Conclusion of Comedy Day: The Creation of A San Francisco Institution (Part 9)
by John Cantu © HumorMall.com
The big mistake I made was not budgeting any money for publicity. I figured there would be no need for any until one month before the show. Why publicize something taking place in July 1981 any sooner than thirty days out?
I just figured a month before the event I would send out a Comedy Day news release along with my regular Holy City Zoo news release, and all the sponsoring clubs would start making announcements 30 day prior to the event at their club and that would be enough. I was thinking of this show as the "Woodstock of Comedy."
However, back then I didn't understand the importance of creating a "buzz on the street." In my mind the idea was so good I had no doubt that the idea itself was big enough to generate a buzz. But I was thinking in terms of buzz for the event itself, not the pre-event buzz needed to sell your industry insiders.
If you are a movie producer, you get a buzz going while the script is being shot to get a distributor excited about distributing your film and to get theater owners excited about showing it before it is in the can.
If you have written a comedy book, you need to develop a "buzz" to get the sales reps excited about pushing your book versus the 200 other titles they rep, and you want to get the store owners excited about carrying your book before it is off the press.
Don Stevens, former house MC of the Holy City Zoo, recently sent me the following quote:
"Don't worry about people stealing your ideas. If your ideas are any good, you'll have to ram them down people's throats." Howard Hathaway Aiken, physicist and computer pioneer
That quote is the closest description of the reaction of the San Francis Bay Area comedy community in the months leading up to the first comedy day. Although Bob Ayres had, without hesitation, made the first donation, my comedy scene sources in the know soon told me that behind my back, comedians and producers alike were mocking my plan, jeeringly calling it "Cantu's Folly." ("Real' comedy took place inside a comedy club at night, not outside, not during the day, and not in a park.")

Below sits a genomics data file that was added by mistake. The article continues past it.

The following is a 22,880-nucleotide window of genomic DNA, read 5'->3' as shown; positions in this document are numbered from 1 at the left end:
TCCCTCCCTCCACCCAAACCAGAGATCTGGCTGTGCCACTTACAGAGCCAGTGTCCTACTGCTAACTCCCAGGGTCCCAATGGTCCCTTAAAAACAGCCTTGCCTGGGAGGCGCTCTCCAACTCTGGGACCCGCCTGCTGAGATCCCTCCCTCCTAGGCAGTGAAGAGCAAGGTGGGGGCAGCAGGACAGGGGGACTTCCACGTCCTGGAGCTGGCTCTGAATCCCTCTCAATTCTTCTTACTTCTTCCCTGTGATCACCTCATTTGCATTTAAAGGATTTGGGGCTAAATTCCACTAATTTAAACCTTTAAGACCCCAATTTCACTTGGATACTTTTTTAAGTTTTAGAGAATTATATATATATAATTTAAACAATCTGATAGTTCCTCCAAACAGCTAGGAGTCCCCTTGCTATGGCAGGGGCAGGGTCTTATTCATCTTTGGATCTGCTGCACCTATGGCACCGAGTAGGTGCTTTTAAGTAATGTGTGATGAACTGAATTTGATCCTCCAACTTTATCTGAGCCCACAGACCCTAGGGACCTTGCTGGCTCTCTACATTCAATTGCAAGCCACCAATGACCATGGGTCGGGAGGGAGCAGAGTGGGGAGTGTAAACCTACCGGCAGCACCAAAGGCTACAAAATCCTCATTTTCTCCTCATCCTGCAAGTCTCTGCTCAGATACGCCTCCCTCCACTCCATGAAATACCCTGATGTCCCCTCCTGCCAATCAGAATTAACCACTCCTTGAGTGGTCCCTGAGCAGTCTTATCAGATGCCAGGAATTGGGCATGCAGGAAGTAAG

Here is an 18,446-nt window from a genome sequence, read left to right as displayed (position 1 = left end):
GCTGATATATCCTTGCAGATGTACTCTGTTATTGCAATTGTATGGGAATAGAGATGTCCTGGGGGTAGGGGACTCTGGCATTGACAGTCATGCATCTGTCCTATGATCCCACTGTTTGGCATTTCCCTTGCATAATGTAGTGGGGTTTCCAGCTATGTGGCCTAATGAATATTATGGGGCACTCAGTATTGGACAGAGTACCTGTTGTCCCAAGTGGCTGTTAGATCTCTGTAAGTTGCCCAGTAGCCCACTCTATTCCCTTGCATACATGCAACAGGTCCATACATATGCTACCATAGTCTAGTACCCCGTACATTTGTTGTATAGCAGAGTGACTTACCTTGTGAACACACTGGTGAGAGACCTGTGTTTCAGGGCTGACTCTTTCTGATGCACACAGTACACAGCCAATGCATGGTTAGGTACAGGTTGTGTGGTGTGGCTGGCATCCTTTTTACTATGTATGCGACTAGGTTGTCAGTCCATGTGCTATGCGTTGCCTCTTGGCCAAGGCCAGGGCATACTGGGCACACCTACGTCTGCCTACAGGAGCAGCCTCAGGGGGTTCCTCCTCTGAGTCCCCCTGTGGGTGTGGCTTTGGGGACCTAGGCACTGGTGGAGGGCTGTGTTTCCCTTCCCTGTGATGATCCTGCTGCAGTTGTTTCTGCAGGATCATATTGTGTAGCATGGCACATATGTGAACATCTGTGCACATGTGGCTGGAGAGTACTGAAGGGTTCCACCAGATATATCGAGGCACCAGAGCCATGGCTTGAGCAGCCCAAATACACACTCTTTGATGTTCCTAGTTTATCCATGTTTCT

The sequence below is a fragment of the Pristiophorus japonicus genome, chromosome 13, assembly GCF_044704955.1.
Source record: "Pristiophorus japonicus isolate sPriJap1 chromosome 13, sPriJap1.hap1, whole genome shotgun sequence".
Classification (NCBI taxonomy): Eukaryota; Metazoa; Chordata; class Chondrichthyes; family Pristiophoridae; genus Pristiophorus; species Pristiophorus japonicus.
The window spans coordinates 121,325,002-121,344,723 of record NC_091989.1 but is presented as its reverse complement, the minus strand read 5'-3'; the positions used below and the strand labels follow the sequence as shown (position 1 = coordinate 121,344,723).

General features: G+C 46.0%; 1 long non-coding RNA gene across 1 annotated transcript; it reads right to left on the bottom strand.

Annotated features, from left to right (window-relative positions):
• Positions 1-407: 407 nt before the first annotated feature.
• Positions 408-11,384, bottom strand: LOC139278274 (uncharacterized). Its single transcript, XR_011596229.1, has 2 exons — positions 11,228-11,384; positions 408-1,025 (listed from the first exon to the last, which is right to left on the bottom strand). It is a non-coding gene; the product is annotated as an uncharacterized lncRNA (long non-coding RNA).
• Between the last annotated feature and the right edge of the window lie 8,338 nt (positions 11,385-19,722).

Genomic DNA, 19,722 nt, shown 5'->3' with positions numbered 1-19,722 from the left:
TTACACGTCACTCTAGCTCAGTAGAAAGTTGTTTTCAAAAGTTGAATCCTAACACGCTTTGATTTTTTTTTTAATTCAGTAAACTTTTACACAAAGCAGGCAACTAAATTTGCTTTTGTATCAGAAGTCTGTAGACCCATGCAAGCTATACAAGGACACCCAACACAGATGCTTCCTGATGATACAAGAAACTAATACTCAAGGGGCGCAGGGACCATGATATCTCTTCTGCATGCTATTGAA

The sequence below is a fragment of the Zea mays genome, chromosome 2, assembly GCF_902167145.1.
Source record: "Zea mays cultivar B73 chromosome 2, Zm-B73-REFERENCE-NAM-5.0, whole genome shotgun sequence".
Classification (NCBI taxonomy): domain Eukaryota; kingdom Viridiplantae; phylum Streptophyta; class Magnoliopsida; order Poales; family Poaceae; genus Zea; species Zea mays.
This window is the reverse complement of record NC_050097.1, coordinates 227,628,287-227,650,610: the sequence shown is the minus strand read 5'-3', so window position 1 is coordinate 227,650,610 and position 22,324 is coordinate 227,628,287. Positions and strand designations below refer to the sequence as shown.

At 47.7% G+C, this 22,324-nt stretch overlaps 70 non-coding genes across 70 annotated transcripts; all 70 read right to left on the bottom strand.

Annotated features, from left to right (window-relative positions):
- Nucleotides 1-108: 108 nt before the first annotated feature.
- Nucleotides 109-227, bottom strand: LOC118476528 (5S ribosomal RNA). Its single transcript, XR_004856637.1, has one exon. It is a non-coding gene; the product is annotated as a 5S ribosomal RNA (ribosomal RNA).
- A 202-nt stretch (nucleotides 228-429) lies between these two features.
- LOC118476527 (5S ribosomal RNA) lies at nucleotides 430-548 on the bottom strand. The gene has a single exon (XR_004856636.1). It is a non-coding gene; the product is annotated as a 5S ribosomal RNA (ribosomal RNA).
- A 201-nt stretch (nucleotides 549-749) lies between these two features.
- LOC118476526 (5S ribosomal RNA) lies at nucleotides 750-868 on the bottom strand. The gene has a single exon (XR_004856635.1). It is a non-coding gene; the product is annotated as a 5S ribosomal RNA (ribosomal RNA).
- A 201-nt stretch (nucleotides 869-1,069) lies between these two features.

But I barreled ahead. I simply assumed the local comedy community would automatically get behind me as soon as they realised it was a good idea. Back then I was constantly approaching club owners and trying to sell them on the merits of sponsoring Comedy Day which I envisioned as the "Woodstock of Comedy."
As you can see from the paltry number of actual sponsors, I didn't do a very good job of selling my vision. Also, if you re-read the last issue's list of actual sponsors, it's hard to realize that in 1981 a comic could make a living just playing clubs in the Bay Area.
There were more than a half-dozen clubs offering a full week of comedy (often running from Tuesday through Saturday with two shows Friday and often three shows Saturday). At least a dozen more offering three-day (Thursday, Friday, Saturday) or two-day (Friday and Saturday) weekend shows and numerous bookers and venues offering one nighters.
As for booking the comics, I let Jose take care of that. Today, performing at Comedy Day is a B I G thing. Heck, just being back stage today is a B I G thing. Now, each year you can see dozens of aspiring future comedy stars hovering around the entrance tying to find a pal with enough clout to just get them in backstage - the idea of actually performing for Comedy Day would be beyond the pale.